“We work for peace, believe in peace, but not at any price. Not at the cost of tolerating violence and the flagrant violation of human rights by illegal groups,” said the Colombian president.

These words coincide with a series of violent acts, according to authorities, have been developed this week by rebels of the FARC and that have killed at least four people. End

China’s succession pressures stoke security overdrive

Analysis: China’s succession pressures stoke security overdrive

A police van sits parked on Tiananmen Square during the opening ceremony of the Chinese People's Political Consultative Conference (CPPCC) at the Great Hall of the People in Beijing March 3, 2011. REUTERS/David Gray

A police van sits parked on Tiananmen Square during the opening ceremony of the Chinese People’s Political Consultative Conference (CPPCC) at the Great Hall of the People in Beijing March 3, 2011.

Credit: Reuters/David Gray

By Chris Buckley

BEIJING | Fri Mar 4, 2011 3:59am EST

(Reuters) – China has embarked on a tough security drive aimed at extinguishing threats before a leadership succession, placing iron control at home well ahead of any worry about foreign criticism.

In recent weeks, security forces have stepped up detentions of dissidents, tightened censorship and threatened to revoke visas of foreign reporters who don’t heed new reporting limits.

Online calls for Middle East-inspired pro-democracy gatherings are their immediate reason for alarm. But with the coming power hand-over from President Hu Jintao to heir-apparent Xi Jinping and his comrades in late 2012, the jitters about order will persist.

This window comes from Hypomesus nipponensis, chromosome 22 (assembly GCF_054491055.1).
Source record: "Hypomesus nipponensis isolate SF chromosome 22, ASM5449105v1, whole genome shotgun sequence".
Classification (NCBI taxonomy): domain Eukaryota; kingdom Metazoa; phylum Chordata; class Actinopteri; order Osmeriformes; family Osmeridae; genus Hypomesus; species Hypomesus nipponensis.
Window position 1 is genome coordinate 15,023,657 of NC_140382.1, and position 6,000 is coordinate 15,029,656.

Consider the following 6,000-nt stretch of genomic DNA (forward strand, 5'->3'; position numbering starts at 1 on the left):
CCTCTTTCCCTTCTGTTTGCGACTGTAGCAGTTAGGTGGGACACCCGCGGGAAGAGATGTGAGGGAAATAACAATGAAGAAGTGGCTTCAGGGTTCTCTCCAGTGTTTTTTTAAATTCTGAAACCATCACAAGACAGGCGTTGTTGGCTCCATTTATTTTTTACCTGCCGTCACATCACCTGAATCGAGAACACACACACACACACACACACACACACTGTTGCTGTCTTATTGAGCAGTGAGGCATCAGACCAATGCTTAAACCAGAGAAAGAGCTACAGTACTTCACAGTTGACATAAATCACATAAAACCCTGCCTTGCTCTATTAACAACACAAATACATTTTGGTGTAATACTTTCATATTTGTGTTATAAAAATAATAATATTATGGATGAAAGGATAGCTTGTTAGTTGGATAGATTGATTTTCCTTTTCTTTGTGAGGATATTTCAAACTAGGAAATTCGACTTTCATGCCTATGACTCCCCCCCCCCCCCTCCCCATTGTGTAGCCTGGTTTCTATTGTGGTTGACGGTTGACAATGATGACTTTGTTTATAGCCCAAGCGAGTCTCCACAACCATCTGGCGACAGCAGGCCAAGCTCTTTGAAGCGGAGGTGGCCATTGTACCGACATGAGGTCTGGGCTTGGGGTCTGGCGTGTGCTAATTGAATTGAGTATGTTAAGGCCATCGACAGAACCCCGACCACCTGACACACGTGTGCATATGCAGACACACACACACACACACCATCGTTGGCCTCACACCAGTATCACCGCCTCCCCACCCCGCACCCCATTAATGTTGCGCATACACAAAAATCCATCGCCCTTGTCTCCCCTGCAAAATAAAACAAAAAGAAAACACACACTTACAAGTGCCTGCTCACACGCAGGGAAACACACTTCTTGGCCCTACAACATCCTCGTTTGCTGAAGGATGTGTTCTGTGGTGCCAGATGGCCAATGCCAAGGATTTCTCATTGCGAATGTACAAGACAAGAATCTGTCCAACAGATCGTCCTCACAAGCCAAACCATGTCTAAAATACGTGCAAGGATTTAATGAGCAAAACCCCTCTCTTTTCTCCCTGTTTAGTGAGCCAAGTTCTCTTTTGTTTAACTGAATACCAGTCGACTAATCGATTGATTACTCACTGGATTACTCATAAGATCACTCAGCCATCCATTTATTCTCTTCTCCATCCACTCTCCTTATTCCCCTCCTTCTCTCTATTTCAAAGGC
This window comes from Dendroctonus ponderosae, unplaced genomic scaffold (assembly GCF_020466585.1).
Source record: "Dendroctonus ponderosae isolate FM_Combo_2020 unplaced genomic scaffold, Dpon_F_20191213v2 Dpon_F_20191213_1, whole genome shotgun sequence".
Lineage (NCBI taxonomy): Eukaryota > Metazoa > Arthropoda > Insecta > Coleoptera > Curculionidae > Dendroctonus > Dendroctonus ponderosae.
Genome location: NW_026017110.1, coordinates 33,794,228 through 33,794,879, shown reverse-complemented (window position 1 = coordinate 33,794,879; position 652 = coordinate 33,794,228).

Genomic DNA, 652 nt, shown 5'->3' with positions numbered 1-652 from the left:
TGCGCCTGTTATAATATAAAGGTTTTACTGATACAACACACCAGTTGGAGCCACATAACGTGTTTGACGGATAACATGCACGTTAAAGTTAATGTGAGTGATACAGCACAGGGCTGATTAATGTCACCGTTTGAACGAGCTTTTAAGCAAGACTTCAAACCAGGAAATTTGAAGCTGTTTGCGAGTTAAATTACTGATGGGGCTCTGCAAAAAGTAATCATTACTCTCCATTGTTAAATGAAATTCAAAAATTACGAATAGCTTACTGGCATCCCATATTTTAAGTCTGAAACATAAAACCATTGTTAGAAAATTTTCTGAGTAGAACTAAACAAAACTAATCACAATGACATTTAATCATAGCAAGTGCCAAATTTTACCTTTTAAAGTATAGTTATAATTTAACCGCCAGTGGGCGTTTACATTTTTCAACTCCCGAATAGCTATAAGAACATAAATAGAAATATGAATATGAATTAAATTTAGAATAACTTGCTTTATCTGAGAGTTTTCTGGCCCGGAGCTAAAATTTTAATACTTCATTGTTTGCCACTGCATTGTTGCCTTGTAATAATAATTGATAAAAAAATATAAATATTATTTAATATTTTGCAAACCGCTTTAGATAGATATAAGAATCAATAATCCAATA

“The tightening-up now is directly related to the Middle East,” said Liu Junning, a Beijing political thinker purged in a past pre-succession crackdown. “In the longer term, I think all of this, including the ideological crackdown, is related to the succession.”

Liu spoke from personal experience. In 2000, he was dismissed from the state-run Chinese Academy of Social Sciences because of his outspoken advocacy of democratic reform.

Many Beijing intellectuals at the time said Hu Jintao, then a Vice President being groomed for the top job, pushed out Liu and other dissenting scholars to show that he too could act tough.

Now, as Hu and his cohort prepare to step down, Xi and other likely successors face similar pressure to prove their resolve.

That could make human rights a persistent point of tension with the United States and other Western governments that have voiced dismay about recent attacks on foreign reporters trying to cover the site of the proposed protests, which never happened.

“The pressure to protect stability is growing and growing,” said Liu. “They’ll keep it up as long as they can, even longer.”

UNHAPPY MEMORIES

Leaders have deep memories of the elite splits and popular protests against Party rule that erupted in 1989, ending in troops shooting down hundreds of protesters in central Beijing.

Now, with the annual session of the National People’s Congress, China’s parliament, opening on Saturday, they fear even small gatherings could blemish their show of unity.

China’s capital has mobilized 739,000 police officers, officials, security guards and residents recruited into local patrols to guard against mishaps during the parliament, reported the official China News Service.

“The succession has started, and that is generally a period when the Party is particularly keen on projecting a picture of social harmony and popular content,” said Nicholas Bequelin, a senior researcher in the Asia division of Human Rights Watch, a New York-based advocacy group.

Party leaders are also jumpy about inflation, which fueled public discontent before the 1989 pro-democracy protests, as well as the Middle East unrest, said Murray Scot Tanner, a researcher who studies China’s domestic security policies.